National Medical Expenditure Survey, 1987: Household Survey, Health Status Questionnaire and Access to Care Supplement [Public Use Tape 9] (ICPSR 9674)
Public Use Tape 9 contains the initial release of data from two supplementary parts of the 1987 National Medical Expenditure Survey's Household Survey: the Health Status Questionnaire, and the Access to Care Supplement. The file provides person-level data for all those respondents (other than infants less than one year of age) with both information for their entire period of 1987 survey eligibility (Rounds 1-4) and valid data on a minimum set of items in both the Health Status Questionnaire and Access to Care Supplement. The minimum items were: perceived general health status, at least one question on availability and characteristics of a usual source of medical or dental care, all items in the checklists of chronic conditions (for adults aged 18 and over), at least one question on screening for breast and cervical cancer (for adult females), and all questions on immunizations (for children aged 1-17). The Health Status Questionnaire was administered in three age-specific versions between Rounds 1 and 2 of the interviews. Adults aged 18 and over responded for themselves and for children aged 5-17 and under 5 years in their families. The Questionnaire contained items concerning self-assessments of current and past health status, acute and chronic conditions, vision and hearing, dental status, mental health and functional ability, and health-related behaviors such as care-seeking and preventive care. The Access to Care Supplement was administered to all eligible household respondents during Round 3 interviews, and covered access to and usual sources of medical and dental care. For medical providers identified as a usual source of care, information was sought on their specialty, sex, race/ethnicity, and on availability and convenience in terms of hours of practice, travel and waiting times, and related items. Other topics in the Access to Care Supplement included reasons for the lack of a usual source of care and sources of care during an illness. The file also includes basic demographic data from the Household Survey.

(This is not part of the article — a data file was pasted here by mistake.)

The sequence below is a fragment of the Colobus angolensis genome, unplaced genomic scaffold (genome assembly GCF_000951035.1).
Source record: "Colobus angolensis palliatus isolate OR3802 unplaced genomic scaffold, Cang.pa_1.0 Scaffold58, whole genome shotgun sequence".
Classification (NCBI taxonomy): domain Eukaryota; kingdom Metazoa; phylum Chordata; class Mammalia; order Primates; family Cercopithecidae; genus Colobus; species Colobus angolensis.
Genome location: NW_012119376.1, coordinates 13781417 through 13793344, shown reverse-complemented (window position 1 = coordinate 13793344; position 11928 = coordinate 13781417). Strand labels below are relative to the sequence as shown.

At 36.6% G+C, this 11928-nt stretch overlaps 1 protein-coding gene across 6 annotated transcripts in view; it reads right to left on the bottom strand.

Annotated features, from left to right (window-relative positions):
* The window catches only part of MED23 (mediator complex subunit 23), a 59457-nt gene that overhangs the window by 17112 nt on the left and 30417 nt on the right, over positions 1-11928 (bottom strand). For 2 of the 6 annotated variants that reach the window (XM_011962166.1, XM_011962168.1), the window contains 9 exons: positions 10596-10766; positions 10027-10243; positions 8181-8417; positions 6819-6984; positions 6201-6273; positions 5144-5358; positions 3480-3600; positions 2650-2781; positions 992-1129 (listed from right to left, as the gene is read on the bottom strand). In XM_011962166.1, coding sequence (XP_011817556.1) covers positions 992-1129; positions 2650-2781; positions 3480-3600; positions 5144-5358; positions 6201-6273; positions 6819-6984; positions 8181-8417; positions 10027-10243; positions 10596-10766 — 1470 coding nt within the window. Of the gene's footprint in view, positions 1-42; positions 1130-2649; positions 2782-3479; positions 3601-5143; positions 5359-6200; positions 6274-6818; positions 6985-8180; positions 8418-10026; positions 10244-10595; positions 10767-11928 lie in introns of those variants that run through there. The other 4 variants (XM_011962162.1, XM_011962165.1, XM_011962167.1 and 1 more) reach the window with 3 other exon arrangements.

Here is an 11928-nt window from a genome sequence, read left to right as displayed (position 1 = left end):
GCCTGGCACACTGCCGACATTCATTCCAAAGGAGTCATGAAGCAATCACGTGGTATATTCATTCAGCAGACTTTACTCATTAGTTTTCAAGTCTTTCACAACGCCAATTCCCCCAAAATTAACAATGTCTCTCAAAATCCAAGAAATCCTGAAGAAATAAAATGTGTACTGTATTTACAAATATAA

U.S. Dept. of Health and Human Services, Agency for Health Care Policy and Research. NATIONAL MEDICAL EXPENDITURE SURVEY, 1987: HOUSEHOLD SURVEY, HEALTH STATUS QUESTIONNAIRE AND ACCESS TO CARE SUPPLEMENT [PUBLIC USE TAPE 9]. Rockville, MD: U.S. Dept. of Health and Human Services, Agency for Health Care Policy and Research [producer], 1991. Ann Arbor, MI: Inter-university Consortium for Political and Social Research [distributor], 1991. http://doi.org/10.3886/ICPSR09674.v1
Persistent URL: http://doi.org/10.3886/ICPSR09674.v1
Scope of Study
Subject Terms: cancer, disease, health behavior, health care access, health care costs, health care services, health expenditures, health history, health insurance, health services utilization, health status, illness, immunization, insurance coverage, medical care, payment methods, preventative medicine
Geographic Coverage: United States
(1) The principal investigator notes that the data in Public Use Tape 9 are released prior to final data cleaning and editing, in order to provide prompt access to the NMES data by the research and policy community. (2) The records on this file can be linked to all other data files from the Household Survey (ICPSR 9339, 9340, 9675, and others to come). (3) Both unweighted and weighted frequencies are included in the documentation. The unweighted age frequencies are 1-17 years (N=7,578), 18-64 years (N=17,367), and 65+ (N=5,093). The unweighted race and ethnic frequencies include 6,241 Black, 422 Asian American, and 2,988 Hispanic respondents. (4) The data contain dashes, decimal points, and blank characters.
Sample: The Household Survey is a national probability sample of about 17,500 households in the national multistage area samples of Westat and NORC, with oversamples of population segments known to be at risk of needing or using services for chronic impairments or long-term illness--in particular the elderly, the functionally impaired, poor and low-income families, and Black and Hispanic minorities.
personal interviews and self-administered questionnaires
Original ICPSR Release: 1992-01-10
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